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A con man who hacked into an Australian man’s Airbnb account and spent $1800 to stay at a beachfront villa has been arrested, but only after police initially said they were too busy to go there – despite being only 500 meters from the police station.
The Sydney director, who wanted to be known only as “Andrew,” noticed on Monday that his bank balance was lower than usual and found a credit card transaction for an Airbnb booking in Western Australia that he hadn’t made.
After discovering that the stranger had booked seven nights in a house advertised as a ‘Tropical Retreat Luxury Villa’ in Scarborough in Perth, and would still be there, Andrew contacted the police station in the beach suburban area. .
But Andrew was stunned by the response he got.
The persistence of an Australian businessman upset by police ignoring that his Airbnb account has been hacked has led to the arrest of an alleged identity thief
Andrew, a Sydney businessman, called Scarborough Police on Monday after realizing a stranger had hacked into his Airbnb account and booked seven nights in a ‘tropical resort villa’ in Western Australia
“I called Scarborough Police Station, told them the full story and the fact that the thieves were still on the scene, and gave them the address,” Andrew told the Daily Mail Australia.
‘I googled the station, it was 500 meters from the Scarborough police.
“They said it’s a cybercrime issue, file a case online.”
Police referred him to the Australian Cyber Security website.
Unable to find a way to report the crime on that site, Andrew called the Scarborough Police Department a second time and “begged.”
On the second call, he was told, “I have people at the counter and we don’t have enough cars.”
Then he was hanged by the female officer.
“I felt fobbed off,” he said. “It’s amazing that a crime was committed and it’s still going on and I was powerless to do anything about it,” Andrew said.
On the first of two calls, Andrew made a call to the Scarborough Police – 500 meters from the Scarborough Tropical Retreat Luxury Villa – and was told it was not for them
When Andrew called Scarborough Police Station a second time about the alleged Airbnb scam, they apparently went on an investigation – and made an arrest
But apparently the police recorded what he told them because they found time to get to the scene and then made an arrest.
That then led them to search a house on Westborough Street in Scarborough – which is just 100 yards from the street where the Airbnb property is located.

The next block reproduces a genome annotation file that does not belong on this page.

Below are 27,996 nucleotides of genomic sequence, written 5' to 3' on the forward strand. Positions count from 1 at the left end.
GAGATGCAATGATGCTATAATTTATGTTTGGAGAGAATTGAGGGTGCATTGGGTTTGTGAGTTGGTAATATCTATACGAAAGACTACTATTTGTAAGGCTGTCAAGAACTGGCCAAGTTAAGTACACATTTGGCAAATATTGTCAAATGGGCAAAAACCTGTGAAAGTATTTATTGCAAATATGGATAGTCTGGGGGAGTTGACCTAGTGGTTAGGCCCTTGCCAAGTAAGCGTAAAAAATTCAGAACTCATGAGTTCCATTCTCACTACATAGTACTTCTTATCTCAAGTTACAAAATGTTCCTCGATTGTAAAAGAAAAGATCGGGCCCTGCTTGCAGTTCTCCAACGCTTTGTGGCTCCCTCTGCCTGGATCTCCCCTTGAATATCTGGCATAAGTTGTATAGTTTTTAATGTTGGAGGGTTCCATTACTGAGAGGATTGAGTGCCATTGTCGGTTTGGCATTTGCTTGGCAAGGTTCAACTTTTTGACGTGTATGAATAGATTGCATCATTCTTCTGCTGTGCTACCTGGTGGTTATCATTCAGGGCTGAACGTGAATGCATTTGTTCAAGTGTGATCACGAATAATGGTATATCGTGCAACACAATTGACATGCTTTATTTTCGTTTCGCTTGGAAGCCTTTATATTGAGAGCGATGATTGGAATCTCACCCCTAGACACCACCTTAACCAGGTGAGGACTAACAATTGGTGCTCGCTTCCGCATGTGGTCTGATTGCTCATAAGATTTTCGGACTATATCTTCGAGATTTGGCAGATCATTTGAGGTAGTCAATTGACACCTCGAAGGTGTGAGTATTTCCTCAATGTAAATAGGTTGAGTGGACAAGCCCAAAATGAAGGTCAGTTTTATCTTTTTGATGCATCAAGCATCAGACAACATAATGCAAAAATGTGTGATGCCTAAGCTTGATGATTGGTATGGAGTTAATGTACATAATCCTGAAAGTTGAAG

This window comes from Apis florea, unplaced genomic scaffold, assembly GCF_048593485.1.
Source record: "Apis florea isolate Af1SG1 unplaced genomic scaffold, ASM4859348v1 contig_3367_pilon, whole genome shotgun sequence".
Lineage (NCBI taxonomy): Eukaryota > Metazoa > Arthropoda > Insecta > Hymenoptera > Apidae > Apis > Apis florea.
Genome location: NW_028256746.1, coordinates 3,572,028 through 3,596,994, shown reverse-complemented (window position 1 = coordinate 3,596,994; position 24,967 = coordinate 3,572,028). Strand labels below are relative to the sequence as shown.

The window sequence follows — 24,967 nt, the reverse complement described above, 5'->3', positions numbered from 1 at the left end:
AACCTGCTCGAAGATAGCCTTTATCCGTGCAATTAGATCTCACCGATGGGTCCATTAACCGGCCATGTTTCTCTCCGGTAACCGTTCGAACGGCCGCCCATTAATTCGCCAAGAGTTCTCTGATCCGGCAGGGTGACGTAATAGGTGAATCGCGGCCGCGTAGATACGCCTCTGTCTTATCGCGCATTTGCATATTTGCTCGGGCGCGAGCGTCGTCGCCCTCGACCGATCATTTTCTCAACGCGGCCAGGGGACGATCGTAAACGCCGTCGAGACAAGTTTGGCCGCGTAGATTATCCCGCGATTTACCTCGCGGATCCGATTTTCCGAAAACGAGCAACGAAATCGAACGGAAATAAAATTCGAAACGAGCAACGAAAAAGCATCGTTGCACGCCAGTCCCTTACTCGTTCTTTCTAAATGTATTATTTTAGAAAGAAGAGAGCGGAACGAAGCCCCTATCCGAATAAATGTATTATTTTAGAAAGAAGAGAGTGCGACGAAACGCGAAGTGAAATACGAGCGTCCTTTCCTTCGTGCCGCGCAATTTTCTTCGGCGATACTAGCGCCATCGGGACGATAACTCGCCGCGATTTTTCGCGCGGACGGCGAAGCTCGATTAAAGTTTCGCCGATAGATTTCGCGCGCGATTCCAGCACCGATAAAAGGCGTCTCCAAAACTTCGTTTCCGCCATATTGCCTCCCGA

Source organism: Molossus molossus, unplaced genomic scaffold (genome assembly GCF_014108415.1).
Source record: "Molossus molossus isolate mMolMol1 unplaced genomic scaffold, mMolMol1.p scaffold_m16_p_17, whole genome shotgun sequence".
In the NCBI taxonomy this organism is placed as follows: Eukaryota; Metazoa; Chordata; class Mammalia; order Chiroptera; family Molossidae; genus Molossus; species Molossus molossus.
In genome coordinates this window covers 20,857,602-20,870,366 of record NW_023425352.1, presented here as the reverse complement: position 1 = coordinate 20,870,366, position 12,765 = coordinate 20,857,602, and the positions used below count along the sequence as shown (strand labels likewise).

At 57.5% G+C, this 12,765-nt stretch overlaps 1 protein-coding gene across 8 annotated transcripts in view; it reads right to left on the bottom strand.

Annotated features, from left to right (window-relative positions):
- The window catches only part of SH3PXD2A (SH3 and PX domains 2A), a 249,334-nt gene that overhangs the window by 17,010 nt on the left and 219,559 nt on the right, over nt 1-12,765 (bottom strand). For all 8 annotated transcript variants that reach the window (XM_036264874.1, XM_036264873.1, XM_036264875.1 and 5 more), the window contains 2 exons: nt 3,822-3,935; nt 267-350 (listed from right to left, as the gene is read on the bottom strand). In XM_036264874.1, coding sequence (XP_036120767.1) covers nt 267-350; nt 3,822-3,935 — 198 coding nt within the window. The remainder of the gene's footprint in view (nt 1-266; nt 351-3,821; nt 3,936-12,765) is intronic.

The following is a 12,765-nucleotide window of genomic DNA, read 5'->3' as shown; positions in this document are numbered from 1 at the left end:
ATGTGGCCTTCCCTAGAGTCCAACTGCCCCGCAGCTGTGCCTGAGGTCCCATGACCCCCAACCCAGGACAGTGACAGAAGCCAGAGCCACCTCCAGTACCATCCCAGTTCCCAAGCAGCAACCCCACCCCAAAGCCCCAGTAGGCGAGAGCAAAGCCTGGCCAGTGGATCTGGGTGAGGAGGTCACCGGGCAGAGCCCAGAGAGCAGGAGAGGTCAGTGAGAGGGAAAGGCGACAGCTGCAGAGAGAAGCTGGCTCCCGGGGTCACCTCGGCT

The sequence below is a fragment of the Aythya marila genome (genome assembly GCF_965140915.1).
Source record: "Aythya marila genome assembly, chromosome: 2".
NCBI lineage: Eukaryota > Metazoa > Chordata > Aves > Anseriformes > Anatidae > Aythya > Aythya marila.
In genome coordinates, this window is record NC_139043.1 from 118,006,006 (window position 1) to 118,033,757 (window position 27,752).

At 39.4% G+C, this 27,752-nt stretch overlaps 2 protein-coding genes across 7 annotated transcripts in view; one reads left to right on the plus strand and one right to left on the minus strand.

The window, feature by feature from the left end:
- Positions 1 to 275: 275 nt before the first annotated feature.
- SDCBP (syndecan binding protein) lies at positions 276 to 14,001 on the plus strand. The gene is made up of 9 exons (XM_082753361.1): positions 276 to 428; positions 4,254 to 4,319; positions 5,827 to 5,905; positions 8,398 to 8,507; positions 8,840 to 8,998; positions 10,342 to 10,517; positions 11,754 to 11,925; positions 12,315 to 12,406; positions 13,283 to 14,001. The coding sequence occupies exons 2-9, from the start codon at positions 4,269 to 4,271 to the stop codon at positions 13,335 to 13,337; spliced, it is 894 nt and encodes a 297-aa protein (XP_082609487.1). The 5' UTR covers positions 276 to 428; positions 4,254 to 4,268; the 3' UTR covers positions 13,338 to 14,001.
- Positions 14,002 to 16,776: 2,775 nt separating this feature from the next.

There, police say they seized 13 fraudulently modified driver’s licenses, seven more WA driver’s licenses, a NSW license, a Medicare card and a debit card — none of the alleged perpetrator’s names.
They arrested and charged a 26-year-old woman from Aubin Grove in southern Perth with possession of stolen goods, drugs and drug paraphernalia.
He noticed Monday that his bank balance was lower than usual and found an $1800 transaction from his credit card for an Airbnb booking, an in-app receipt (pictured) that he had not made.
What Scamwatch Says About Airbnb Scams
The ACCC’s scamwatch told Daily Mail Australia it had received 52 reports of scams mentioning Airbnb this year.
But most of them didn’t involve account takeovers.
So how a customer hacked into Andrew’s Airbnb account is unclear.
Scamwatch said it’s important to turn on all notifications in the Airbnb app, including for logins.
- If you see an unexpected notification, please contact Airbnb
- Contact your bank immediately if you see any unexpected financial activity.
Common scams involving Airbnb lately include:
- Being asked to book and pay for Airbnb accommodation outside the official Airbnb app, through an app such as WhatsApp.
- Consumers should also be on the lookout for websites that look like Airbnb, especially if you’ve been linked to them through social media.
- Beware of a new scam that falsely claims that a payment was made to Airbnb with your card.
In addition to contacting the police, Andrew informed the property owner via the Airbnb in-app messages that the guest who claimed to be him was allegedly a scammer.
A screenshot of the in-app messages shows the alleged scammer telling the host that “he” was on a business trip and will extend “his” stay.
‘We have recently arrived and settled in, the place is beautiful. Thanks for the thoughtful extras.’
Andrew also contacted the host directly via Facebook but received no response. There is no suggestion that the host was at fault.
Andrew complained directly to Airbnb and only received an automatic reply asking to verify his card numbers in an email.
“I’m really dissatisfied with the whole thing, Airbnb and the police let me down when I first spoke to them,” Andrew said.
“I’ve been stressed that my Airbnb in-app messaging system was being used by the thief, they pretended to be me and the fact that it could be accessed by someone else, what the hell?”
On Tuesday morning, he received a report that the mysterious person who claimed to be him had canceled the booking.
He also contacted his Commonwealth bank to refund the transaction.
Scamwatch, part of the Australian Competition and Consumer Commission, said hacking Airbnb accounts appeared to be another scam.
A screenshot of Andrew’s Airbnb account shows the alleged scammer corresponding with the host before warning them
It urged all Airbnb users to keep a close eye on notifications and banking transactions, especially if they come from outside the official app.
The accused woman is to appear before the Perth Magistrates Court on September 13, 2022.
Daily Mail Australia approached Airbnb and the Australian Competition and Consumer Commission for comment.